ignorance and the ills of society, were closely linked
issues for which both Governments and the
international community bore equal responsibility.
Since the Copenhagen Summit, the social situation in
the world had in fact deteriorated, in particular in the
developing countries, and globalization, in spite of the
opportunities for progress which it offered at the
economic level and with regard to information and
culture, had accentuated inequalities in living standards
and exacerbated poverty and insecurity. The
developing countries did not have the means to
compete with the developed countries on international
markets and the gap between the North and South had
widened further. The limits to international cooperation
were revealed at moments when concrete, material
assistance to the developing countries was necessary.
That assistance was often tied to unreasonable or
unacceptable conditions, both with regard to basic
issues such as debt relief and the opening of markets to
developing countries’ products, and of steps to ensure
that economic progress had a direct impact on
development and social progress.
60. In spite of those difficulties, her Government had
made social development a priority. In the area of
poverty eradication, the programmes and policies it had
adopted were aimed at protecting low-income
categories by guaranteeing all citizens access to basic
social services. Efforts were under way to modernize
the health and education sectors and steps had been
taken in the area of food supply. Her Government had
also organized, in cooperation with the International
Labour Organization (ILO) and the United Nations
Development Programme (UNDP), a seminar on
poverty eradication.
61. As far as employment was concerned, her
Government had increased civil service salaries and
equality of opportunity for all citizens, male and
female, was guaranteed by the Constitution, as was the
integration of the disabled into society through the
provision of training and job opportunities. The
Constitution also guaranteed the rights of workers up to
and following retirement, with a view to protecting
older persons and guaranteeing them life with dignity.
In that context, her delegation would make every effort
to ensure the success of the Second World Assembly on
Ageing, to be held in Madrid in 2002. Her Government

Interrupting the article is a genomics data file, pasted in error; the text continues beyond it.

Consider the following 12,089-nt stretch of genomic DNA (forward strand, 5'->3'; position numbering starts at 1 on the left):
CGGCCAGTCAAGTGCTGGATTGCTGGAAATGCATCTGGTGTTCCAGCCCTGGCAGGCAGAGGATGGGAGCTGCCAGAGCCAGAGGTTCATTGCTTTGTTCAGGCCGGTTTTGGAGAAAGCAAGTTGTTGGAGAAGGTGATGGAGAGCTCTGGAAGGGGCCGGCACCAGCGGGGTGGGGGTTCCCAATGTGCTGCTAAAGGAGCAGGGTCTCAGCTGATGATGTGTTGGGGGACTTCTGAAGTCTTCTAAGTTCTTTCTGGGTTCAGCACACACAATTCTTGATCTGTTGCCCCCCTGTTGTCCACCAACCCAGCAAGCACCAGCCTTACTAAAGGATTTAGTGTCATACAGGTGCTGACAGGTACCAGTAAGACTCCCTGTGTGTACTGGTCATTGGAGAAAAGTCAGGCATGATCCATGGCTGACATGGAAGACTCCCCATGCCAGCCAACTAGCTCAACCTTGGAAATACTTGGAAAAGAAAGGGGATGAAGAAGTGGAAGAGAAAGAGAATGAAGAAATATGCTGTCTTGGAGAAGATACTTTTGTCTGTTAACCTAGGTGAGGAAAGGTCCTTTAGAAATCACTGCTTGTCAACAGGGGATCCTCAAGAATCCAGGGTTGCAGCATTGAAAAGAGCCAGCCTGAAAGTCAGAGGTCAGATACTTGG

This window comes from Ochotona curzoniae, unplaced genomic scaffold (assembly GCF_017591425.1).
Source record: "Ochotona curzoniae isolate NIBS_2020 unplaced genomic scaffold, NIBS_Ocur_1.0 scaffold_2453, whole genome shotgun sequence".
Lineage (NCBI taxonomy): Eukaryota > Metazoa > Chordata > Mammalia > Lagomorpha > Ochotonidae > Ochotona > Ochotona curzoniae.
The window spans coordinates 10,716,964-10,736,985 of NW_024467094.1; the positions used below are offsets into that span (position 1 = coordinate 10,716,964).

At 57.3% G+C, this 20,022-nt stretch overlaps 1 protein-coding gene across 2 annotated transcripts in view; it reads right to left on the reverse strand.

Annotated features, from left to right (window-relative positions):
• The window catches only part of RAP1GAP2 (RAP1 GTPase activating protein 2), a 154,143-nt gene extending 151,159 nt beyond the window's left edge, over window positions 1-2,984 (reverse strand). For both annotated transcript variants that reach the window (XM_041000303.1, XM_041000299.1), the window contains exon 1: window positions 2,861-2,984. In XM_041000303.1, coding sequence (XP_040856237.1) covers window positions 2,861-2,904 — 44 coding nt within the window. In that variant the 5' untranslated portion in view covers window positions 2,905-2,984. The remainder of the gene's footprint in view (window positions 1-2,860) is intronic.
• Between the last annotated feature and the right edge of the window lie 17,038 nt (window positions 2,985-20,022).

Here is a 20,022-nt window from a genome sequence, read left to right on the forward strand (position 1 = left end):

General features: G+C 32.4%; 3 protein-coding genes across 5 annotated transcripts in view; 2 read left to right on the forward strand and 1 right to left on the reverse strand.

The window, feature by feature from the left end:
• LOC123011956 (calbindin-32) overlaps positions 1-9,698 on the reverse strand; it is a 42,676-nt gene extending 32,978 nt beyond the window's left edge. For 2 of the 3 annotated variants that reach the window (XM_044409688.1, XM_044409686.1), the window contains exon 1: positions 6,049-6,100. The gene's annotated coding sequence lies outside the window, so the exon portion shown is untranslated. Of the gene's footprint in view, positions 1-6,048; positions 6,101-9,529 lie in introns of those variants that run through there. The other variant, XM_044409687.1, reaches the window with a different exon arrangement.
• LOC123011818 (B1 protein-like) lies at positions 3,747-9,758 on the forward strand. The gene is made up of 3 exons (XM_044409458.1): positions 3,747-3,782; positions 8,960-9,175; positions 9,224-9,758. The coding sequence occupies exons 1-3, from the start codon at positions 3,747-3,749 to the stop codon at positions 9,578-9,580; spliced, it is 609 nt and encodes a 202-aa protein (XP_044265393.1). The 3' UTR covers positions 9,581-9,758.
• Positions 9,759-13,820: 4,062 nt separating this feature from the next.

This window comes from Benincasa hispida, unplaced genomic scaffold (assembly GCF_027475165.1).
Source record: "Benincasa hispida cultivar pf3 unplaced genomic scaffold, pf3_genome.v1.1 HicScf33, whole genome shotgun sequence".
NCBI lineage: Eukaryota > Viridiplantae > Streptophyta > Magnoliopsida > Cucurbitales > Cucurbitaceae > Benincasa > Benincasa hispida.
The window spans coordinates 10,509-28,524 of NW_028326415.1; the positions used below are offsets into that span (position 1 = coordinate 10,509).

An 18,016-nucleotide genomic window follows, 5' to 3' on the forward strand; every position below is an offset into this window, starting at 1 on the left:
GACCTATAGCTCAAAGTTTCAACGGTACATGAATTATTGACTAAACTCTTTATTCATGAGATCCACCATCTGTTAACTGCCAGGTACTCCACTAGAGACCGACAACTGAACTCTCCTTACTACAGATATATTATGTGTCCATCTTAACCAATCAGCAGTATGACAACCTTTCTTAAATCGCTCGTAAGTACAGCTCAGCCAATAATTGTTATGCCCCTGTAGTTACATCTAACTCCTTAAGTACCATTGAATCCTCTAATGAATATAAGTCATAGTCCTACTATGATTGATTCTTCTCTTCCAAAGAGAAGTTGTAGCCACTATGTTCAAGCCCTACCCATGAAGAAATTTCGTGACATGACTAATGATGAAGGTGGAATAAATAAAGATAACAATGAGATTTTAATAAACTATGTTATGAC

had also made youth a priority: education was free and
compulsory and special attention was paid to youth
organizations and to job creation for young people.
62. Since much remained to be done in order to
achieve a fully satisfactory level of social development,
her Government was cooperating with nongovernmental
organizations and international
organizations to define the necessary development
63. One of the fundamental building blocks of social
development was the ability of every human being to
enjoy the basic rights to education, health and
employment in an environment conducive to living life
with dignity and full respect for human rights.
However, such words became meaningless in the
context of foreign occupation and denial of
individuals’ most basic rights, as clearly illustrated by
the situation in the Arab territories occupied by Israel
in Palestine, Lebanon and the Syrian Arab Republic. In
those areas, the Israeli occupation forces made daily
use of every form of repression of freedoms and of
discrimination against Arab citizens, imposing
arbitrary measures and an economic blockade which
prevented young people and adults of both sexes from
living with dignity. In addition to the effects of the
occupation, the appropriation of natural resources was
jeopardizing the creation of conditions conducive to
development. The Israeli occupation of the Golan
Heights had likewise been very costly for the Syrian
Arab Republic. Just as States, in particular the
developing countries, were being asked to meet their
commitments arising out of the World Summit for
Social Development, pressure must be brought to bear
on Israel to put an end to its occupation of Arab
territories and to implement resolutions which carried
international legitimacy by returning lands to their
rightful owners if a climate favourable to social
development, based on peace and security, was to be